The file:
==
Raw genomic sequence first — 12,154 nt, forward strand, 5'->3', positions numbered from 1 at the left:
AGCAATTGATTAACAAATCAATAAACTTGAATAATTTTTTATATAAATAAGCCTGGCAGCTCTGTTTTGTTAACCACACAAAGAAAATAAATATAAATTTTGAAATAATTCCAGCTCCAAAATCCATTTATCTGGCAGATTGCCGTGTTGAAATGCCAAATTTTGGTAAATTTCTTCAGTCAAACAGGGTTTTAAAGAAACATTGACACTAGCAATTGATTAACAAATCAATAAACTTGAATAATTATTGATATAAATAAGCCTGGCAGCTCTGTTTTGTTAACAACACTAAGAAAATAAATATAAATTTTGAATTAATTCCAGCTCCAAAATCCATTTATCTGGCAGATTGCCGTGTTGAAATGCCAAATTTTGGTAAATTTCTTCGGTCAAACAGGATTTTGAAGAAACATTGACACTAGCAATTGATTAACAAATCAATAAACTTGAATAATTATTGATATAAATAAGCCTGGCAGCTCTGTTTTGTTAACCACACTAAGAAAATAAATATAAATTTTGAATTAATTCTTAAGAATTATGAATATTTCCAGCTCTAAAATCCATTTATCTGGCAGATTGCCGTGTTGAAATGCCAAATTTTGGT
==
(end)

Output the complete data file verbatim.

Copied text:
Raw genomic sequence first — 12,154 nt, forward strand, 5'->3', positions numbered from 1 at the left:
AGCAATTGATTAACAAATCAATAAACTTGAATAATTTTTTATATAAATAAGCCTGGCAGCTCTGTTTTGTTAACCACACAAAGAAAATAAATATAAATTTTGAAATAATTCCAGCTCCAAAATCCATTTATCTGGCAGATTGCCGTGTTGAAATGCCAAATTTTGGTAAATTTCTTCAGTCAAACAGGGTTTTAAAGAAACATTGACACTAGCAATTGATTAACAAATCAATAAACTTGAATAATTATTGATATAAATAAGCCTGGCAGCTCTGTTTTGTTAACAACACTAAGAAAATAAATATAAATTTTGAATTAATTCCAGCTCCAAAATCCATTTATCTGGCAGATTGCCGTGTTGAAATGCCAAATTTTGGTAAATTTCTTCGGTCAAACAGGATTTTGAAGAAACATTGACACTAGCAATTGATTAACAAATCAATAAACTTGAATAATTATTGATATAAATAAGCCTGGCAGCTCTGTTTTGTTAACCACACTAAGAAAATAAATATAAATTTTGAATTAATTCTTAAGAATTATGAATATTTCCAGCTCTAAAATCCATTTATCTGGCAGATTGCCGTGTTGAAATGCCAAATTTTGGT